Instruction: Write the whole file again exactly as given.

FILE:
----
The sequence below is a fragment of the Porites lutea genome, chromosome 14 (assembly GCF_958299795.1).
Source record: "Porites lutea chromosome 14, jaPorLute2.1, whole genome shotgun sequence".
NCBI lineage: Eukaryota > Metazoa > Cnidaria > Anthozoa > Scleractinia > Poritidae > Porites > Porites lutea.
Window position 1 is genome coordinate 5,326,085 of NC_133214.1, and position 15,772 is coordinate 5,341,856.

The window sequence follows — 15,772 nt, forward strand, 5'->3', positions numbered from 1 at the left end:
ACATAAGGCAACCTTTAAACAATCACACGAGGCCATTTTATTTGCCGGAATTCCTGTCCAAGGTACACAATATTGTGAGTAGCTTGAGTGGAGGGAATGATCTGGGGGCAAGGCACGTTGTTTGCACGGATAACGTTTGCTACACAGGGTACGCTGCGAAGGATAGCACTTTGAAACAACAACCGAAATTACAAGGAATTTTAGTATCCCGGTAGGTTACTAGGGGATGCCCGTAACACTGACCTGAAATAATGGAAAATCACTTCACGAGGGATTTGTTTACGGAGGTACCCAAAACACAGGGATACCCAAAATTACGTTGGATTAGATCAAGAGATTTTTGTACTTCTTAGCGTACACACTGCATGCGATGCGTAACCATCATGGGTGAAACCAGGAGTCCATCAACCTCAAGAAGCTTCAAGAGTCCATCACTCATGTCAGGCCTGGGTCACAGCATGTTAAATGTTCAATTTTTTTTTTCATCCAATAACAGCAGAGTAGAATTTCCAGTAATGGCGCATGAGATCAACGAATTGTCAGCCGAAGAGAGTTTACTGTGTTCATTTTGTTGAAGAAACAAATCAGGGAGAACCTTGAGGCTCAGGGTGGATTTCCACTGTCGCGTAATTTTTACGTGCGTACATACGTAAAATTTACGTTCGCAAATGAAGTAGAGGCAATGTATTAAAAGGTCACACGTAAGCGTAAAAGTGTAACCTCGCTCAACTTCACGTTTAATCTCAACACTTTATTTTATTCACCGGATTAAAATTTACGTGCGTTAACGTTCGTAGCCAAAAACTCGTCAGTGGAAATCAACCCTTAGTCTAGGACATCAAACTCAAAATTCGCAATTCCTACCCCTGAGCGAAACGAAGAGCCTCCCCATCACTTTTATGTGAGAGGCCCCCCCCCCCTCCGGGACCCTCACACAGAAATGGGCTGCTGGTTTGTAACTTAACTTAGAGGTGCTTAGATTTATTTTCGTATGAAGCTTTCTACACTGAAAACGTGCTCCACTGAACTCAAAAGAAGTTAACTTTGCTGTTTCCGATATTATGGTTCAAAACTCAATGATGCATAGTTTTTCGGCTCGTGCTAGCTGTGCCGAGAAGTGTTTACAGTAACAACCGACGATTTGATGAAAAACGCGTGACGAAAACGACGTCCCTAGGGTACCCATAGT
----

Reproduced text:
The sequence below is a fragment of the Porites lutea genome, chromosome 14 (assembly GCF_958299795.1).
Source record: "Porites lutea chromosome 14, jaPorLute2.1, whole genome shotgun sequence".
NCBI lineage: Eukaryota > Metazoa > Cnidaria > Anthozoa > Scleractinia > Poritidae > Porites > Porites lutea.
Window position 1 is genome coordinate 5,326,085 of NC_133214.1, and position 15,772 is coordinate 5,341,856.

The window sequence follows — 15,772 nt, forward strand, 5'->3', positions numbered from 1 at the left end:
ACATAAGGCAACCTTTAAACAATCACACGAGGCCATTTTATTTGCCGGAATTCCTGTCCAAGGTACACAATATTGTGAGTAGCTTGAGTGGAGGGAATGATCTGGGGGCAAGGCACGTTGTTTGCACGGATAACGTTTGCTACACAGGGTACGCTGCGAAGGATAGCACTTTGAAACAACAACCGAAATTACAAGGAATTTTAGTATCCCGGTAGGTTACTAGGGGATGCCCGTAACACTGACCTGAAATAATGGAAAATCACTTCACGAGGGATTTGTTTACGGAGGTACCCAAAACACAGGGATACCCAAAATTACGTTGGATTAGATCAAGAGATTTTTGTACTTCTTAGCGTACACACTGCATGCGATGCGTAACCATCATGGGTGAAACCAGGAGTCCATCAACCTCAAGAAGCTTCAAGAGTCCATCACTCATGTCAGGCCTGGGTCACAGCATGTTAAATGTTCAATTTTTTTTTTCATCCAATAACAGCAGAGTAGAATTTCCAGTAATGGCGCATGAGATCAACGAATTGTCAGCCGAAGAGAGTTTACTGTGTTCATTTTGTTGAAGAAACAAATCAGGGAGAACCTTGAGGCTCAGGGTGGATTTCCACTGTCGCGTAATTTTTACGTGCGTACATACGTAAAATTTACGTTCGCAAATGAAGTAGAGGCAATGTATTAAAAGGTCACACGTAAGCGTAAAAGTGTAACCTCGCTCAACTTCACGTTTAATCTCAACACTTTATTTTATTCACCGGATTAAAATTTACGTGCGTTAACGTTCGTAGCCAAAAACTCGTCAGTGGAAATCAACCCTTAGTCTAGGACATCAAACTCAAAATTCGCAATTCCTACCCCTGAGCGAAACGAAGAGCCTCCCCATCACTTTTATGTGAGAGGCCCCCCCCCCCTCCGGGACCCTCACACAGAAATGGGCTGCTGGTTTGTAACTTAACTTAGAGGTGCTTAGATTTATTTTCGTATGAAGCTTTCTACACTGAAAACGTGCTCCACTGAACTCAAAAGAAGTTAACTTTGCTGTTTCCGATATTATGGTTCAAAACTCAATGATGCATAGTTTTTCGGCTCGTGCTAGCTGTGCCGAGAAGTGTTTACAGTAACAACCGACGATTTGATGAAAAACGCGTGACGAAAACGACGTCCCTAGGGTACCCATAGT